Huge Win For The Red Sox: Opportunity To Split Series Today

What a huge win for the Red Sox last night! Although the team remains in last place in the AL East, the victory snapped their four game losing streak. With the 6-3 victory over Oakland, Boston improved to 2-5 on the season.

The Sox won the game in the 9th inning when Mookie Betts doubled off the third baseHuge win bag. Two runners scored. Andrew Benintendi, next up, scored Betts with a stand up triple. Boston entered the bottom half of the inning with a 3-run lead and handed the ball to Ryan Brasier, who closed the door and gave the Sox their much needed second win of the season.

The game started slowly, as the first 3.5 innings were quite uneventful – one run was scored by the A’s in the 2nd on an infield RBI single by catcher Nick Hundley.

The A’s scored again in the fourth when Ramon Laureano sent a Nathan Eovaldi curveball into orbit. The home run traveled 438 feet, well beyond the center field fence. Other than the Laureano home run and lack of command, 4 walks allowed, Eovaldi pitched decently. He was pulled after five innings. He accumulated 96 pitches, but just 51 strikes.

Swihart, on his 27th birthday, goes 3-for-4 in huge win for the Red Sox

Boston had tallied just one hit before Blake Swihart put them on the board with a solo shot in the fifth. Oakland’s lead was cut to two.

Sox tie it up

Clutch hitting and superb pitching out of the bullpen is what fueled last night’s huge win for the Red Sox. In the 6th inning, Betts led off with a walk. Two batters later, Rafael Devers grounded the ball to A’s second baseman Jurickson Profar for a potential double play. But, Profar overthrew shortstop Marcus Semien. The ball had to be chased down by third baseman Matt Chapman and Betts was able to then advance to third without a throw. Both Betts and Devers were safe.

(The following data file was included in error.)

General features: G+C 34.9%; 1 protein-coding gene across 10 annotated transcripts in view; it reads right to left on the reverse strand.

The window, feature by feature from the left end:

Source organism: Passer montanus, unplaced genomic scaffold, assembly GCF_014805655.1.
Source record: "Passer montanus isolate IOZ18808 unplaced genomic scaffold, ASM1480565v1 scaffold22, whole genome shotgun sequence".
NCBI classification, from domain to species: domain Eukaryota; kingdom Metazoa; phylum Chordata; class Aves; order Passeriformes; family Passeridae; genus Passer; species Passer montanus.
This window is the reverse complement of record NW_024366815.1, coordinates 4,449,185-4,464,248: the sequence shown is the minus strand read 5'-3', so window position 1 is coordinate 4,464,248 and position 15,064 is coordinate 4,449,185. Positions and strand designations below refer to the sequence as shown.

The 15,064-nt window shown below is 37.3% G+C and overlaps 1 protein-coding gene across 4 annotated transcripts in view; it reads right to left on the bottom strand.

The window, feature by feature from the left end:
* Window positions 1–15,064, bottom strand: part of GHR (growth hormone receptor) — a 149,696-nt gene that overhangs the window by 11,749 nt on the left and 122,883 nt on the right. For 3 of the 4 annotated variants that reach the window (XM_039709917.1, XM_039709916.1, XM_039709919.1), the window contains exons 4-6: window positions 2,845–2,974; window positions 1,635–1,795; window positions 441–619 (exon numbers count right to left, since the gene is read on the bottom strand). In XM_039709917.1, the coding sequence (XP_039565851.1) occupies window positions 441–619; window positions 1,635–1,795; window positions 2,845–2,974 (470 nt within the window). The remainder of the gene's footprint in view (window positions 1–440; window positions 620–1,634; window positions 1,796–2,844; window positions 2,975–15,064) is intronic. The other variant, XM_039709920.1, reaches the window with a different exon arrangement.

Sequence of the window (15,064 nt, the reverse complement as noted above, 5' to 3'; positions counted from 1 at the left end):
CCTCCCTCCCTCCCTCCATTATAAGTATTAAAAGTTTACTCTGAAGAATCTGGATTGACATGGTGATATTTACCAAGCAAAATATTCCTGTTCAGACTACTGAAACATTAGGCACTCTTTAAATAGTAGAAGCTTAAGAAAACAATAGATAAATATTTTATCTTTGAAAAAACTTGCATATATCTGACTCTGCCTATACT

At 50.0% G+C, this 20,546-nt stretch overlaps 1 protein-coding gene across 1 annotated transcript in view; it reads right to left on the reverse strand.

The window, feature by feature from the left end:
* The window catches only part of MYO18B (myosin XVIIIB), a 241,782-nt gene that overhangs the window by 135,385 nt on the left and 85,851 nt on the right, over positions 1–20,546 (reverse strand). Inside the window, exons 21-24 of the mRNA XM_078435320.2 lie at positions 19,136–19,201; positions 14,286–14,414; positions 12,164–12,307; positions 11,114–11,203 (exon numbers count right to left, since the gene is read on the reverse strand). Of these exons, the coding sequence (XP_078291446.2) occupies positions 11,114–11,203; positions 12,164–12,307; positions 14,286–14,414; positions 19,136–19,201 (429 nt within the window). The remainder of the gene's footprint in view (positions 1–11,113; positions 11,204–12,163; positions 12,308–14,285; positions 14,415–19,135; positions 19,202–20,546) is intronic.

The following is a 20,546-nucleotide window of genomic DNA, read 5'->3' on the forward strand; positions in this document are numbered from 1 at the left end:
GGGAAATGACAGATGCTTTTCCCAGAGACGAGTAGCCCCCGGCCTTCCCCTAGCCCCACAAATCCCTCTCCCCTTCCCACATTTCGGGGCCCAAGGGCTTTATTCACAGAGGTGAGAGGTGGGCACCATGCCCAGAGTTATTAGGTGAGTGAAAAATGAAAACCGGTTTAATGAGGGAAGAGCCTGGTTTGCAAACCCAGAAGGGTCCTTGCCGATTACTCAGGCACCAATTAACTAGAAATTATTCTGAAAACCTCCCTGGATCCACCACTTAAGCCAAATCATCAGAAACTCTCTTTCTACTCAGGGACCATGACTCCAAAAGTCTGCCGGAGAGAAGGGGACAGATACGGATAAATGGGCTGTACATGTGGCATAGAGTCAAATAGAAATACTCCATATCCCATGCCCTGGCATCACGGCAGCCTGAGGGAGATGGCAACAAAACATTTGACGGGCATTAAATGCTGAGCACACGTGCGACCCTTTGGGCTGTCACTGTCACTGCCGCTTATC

J.D. Martinez walked on five pitches to load the bases and Mitch Moreland came to the plate. A’s manager Bob Melvin replaced starter Marco Estrada with left-hander Ryan Buchter. Moreland jumped on the first pitch and doubled down the right field line. Two runs scored and the game was tied.

Red Sox relievers Colten Brewer and Matt Barnes pitched the following three innings (6, 7, and 8). They recorded a combined four strikeouts, all of which A’s hitters went down swinging.

After the game, manager Alex Cora’s energy was uplifting. While speaking to reporters, he said, “When we pitch, we have a chance to win the game … The energy was better today, the whole day … We need to start playing clean baseball, better baseball.”

Red Sox activate Pearce ahead of today’s game

Steve Pearce will have a chance to make his 2019 debut now that he was activated off the Injured List today. Sam Travis was sent down to Triple-A Pawtucket.

The series finale is today. After trailing in the each of the first three games, Boston has somehow found a way to win two of the four games. Eduardo Rodriguez takes the mound in an important second start for the southpaw. He is opposed by fellow left-hander Brett Anderson. First pitch is at 3:37 PM/ET this afternoon. Enjoy the day game Sox fans!

Red Sox Struggles Continue: Shutout Two Nights In A Row

FRANKLIN, Mass. – When Matt Chapman clobbered an 89 MPH fastball off Chris Sale with one out in the top of the first inning last night, Red Sox Nation cringed. The ball did not have much loft to it. Right off the bat, I thought the ball had a chance at staying in the yard. But as it kept carrying, and as I saw the left-center field fence only 367 feet away, my doubts sunk in, and a split-second later, a Red Sox starter had given up its 12th home run. As Chapman rounded the bases, one thought crept into my head: the Red Sox struggles continue.

However, to everyone’s surprise, the Sox pitched phenomenally the rest of the way. SaleRed Sox Struggles Continue pitched 6 innings, walked two, and allowed only two more hits, one of which was an infield single and the other a single to center. He threw 87 total pitches. The Sox only had to tax two relievers as well, Brandon Workman and Ryan Brasier. Workman pitched the 7th and Brasier pitched the 8th; both of them did not allow a run.